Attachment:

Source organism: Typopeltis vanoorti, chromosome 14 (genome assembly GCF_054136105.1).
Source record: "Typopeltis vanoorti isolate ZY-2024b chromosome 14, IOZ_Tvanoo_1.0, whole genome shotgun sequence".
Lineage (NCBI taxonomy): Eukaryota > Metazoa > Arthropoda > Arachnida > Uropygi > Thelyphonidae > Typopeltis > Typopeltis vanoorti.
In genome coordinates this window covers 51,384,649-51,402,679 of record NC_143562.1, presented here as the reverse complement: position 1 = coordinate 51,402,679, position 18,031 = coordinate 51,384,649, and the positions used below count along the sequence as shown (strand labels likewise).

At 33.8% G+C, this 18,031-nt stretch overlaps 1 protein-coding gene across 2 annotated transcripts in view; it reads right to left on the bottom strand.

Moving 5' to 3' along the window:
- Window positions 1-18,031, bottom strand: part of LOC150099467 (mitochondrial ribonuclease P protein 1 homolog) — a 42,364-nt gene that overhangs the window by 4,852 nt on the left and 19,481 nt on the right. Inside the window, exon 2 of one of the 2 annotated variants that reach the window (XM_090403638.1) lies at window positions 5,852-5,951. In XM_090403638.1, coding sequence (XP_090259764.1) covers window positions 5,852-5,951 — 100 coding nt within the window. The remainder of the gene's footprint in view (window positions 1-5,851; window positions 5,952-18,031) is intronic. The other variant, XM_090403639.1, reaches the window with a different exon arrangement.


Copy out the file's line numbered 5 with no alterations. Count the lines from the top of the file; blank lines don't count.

At 33.8% G+C, this 18,031-nt stretch overlaps 1 protein-coding gene across 2 annotated transcripts in view; it reads right to left on the bottom strand.